Bartz Law Group

Employee Rights Advocates

What Does “Employment At Will” in California Mean?

“Employment at will” is a complex factor of employment laws in California for many employers and employees alike. The “at-will” concept suggests that you or your employer could terminate the job contract at will. This article explains this rule, its exceptions, and what they mean for employees and employers in Alaska.

The Meaning of the “At-Will” Employment Rule in California

In California, the principle of “at-will” employment forms the foundation of most employment relationships. This means that either the employer or the employee can terminate employment at any time, for any reason, or no reason at all. This flexibility, however, is tempered by several key exceptions that protect employees from unjust termination​​.

The Meaning of “Implied Contract” Exception

One significant exception to the at-will rule is the implied contract exception. It arises when there is an unwritten, yet legally binding agreement between the employer and employee that suggests employment cannot be terminated without good cause.

Factors such as the employer’s personnel policies, duration of employment, and any assurances of continued employment can indicate the presence of an implied contract​​.

The Meaning of an Implied Covenant of Good Faith and Fair Dealing

Another layer of protection for employees is the implied covenant of good faith and fair dealing. This unwritten promise requires all parties in a contract to act in good faith and deal fairly with one another. Violations of this covenant, such as firing an employee in bad faith or violation of company policies, can support a claim for wrongful termination​​.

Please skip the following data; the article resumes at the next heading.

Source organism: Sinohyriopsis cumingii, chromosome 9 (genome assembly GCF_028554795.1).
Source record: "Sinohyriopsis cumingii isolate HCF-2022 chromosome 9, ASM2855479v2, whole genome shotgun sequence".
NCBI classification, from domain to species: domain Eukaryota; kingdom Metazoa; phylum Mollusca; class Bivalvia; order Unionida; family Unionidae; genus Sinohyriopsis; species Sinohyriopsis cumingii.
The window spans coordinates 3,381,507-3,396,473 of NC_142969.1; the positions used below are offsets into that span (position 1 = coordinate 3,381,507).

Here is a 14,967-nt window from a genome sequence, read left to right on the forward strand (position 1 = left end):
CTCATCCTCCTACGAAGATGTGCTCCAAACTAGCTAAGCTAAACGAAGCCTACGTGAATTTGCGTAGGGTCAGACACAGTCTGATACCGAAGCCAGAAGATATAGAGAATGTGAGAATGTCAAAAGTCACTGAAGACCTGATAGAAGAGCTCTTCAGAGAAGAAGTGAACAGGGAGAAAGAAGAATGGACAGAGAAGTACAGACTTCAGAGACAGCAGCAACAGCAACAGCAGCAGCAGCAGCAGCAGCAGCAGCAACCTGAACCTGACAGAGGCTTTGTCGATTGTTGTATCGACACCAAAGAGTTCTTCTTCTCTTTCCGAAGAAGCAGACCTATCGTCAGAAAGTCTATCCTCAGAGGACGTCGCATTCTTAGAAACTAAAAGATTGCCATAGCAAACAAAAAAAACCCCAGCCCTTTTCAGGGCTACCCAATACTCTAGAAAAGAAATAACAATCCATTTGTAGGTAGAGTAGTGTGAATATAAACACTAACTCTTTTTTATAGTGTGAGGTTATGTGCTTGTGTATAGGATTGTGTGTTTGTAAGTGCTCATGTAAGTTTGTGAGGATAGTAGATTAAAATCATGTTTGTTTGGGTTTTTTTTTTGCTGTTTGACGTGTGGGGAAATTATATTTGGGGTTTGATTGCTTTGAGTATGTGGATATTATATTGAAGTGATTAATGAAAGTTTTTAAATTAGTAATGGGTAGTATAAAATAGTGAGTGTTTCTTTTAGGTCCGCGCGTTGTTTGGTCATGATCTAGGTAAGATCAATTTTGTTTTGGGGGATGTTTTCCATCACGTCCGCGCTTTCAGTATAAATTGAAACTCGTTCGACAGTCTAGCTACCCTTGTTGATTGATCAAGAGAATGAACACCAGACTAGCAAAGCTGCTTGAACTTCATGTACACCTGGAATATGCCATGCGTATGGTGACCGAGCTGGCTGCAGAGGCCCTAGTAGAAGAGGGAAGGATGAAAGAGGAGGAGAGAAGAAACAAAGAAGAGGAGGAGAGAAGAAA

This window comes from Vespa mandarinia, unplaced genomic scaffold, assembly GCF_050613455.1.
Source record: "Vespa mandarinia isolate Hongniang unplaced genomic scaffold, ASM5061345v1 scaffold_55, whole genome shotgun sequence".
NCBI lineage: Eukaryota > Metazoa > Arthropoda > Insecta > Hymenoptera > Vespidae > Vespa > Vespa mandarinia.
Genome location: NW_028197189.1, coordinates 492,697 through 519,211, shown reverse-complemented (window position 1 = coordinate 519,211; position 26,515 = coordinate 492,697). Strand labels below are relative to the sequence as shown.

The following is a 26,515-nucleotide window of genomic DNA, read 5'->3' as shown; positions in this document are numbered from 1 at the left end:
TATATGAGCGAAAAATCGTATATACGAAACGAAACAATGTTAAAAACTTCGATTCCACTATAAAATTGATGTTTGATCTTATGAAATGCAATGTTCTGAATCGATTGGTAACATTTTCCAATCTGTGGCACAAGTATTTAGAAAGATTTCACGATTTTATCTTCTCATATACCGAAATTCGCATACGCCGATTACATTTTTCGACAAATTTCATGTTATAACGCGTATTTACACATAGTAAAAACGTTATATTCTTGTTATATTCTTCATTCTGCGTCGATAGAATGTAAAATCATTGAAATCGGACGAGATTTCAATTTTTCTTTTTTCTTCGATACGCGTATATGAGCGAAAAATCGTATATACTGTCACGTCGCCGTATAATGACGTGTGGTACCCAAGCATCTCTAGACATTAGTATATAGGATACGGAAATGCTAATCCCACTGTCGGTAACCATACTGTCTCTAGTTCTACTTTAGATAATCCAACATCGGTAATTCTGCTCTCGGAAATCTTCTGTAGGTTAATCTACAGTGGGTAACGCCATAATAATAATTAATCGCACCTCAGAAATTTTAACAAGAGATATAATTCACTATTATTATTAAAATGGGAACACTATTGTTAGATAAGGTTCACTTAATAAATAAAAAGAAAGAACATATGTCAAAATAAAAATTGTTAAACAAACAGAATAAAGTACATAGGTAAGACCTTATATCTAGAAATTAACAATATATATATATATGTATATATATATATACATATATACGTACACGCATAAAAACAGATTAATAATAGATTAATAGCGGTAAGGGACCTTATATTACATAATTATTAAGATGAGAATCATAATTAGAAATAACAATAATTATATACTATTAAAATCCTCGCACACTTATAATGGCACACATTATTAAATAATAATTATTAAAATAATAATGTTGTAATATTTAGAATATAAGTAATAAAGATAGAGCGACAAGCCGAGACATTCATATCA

The Meaning of “Public Policy” Exception to At-Will Employment

The public policy exception plays a crucial role in safeguarding employees who are terminated for reasons that violate important public policies. This includes being fired for refusing to break a law, performing a legal obligation, exercising a legal right, or reporting legal violations. The underlying policy must be fundamental, well-established, and serve the public interest​​.

Suing Your Employer for Fraud as a Result of Wrongful Termination

Fraud or misrepresentation is another viable exception to the at-will employment rule. This occurs when an employer makes false representations that lead to an employee suffering damages. With the help of employment lawyers in California, employees can sue for damages incurred due to accepting employment under pretenses or for losses related to wrongful termination​​.

Can More Than One Exception to At-Will Employment Apply To My Case?

It is not uncommon for more than one exception to apply in cases of wrongful termination. This means an employee’s situation might fall under multiple protected categories, providing them with several legal avenues to explore​​.

Can I Sue My Employer Under an Exception To At-Will Employment If I Resign?

In cases of constructive termination, where an employer makes working conditions intolerable, forcing an employee to resign, legal action is still possible. This is recognized under California’s wrongful constructive termination laws​​.

If you believe you have been wrongfully terminated or are facing legal issues related to employment in California, consulting with a skilled employment lawyer can provide you with the guidance and representation necessary to maneuver should you face a lawsuit or need to file one.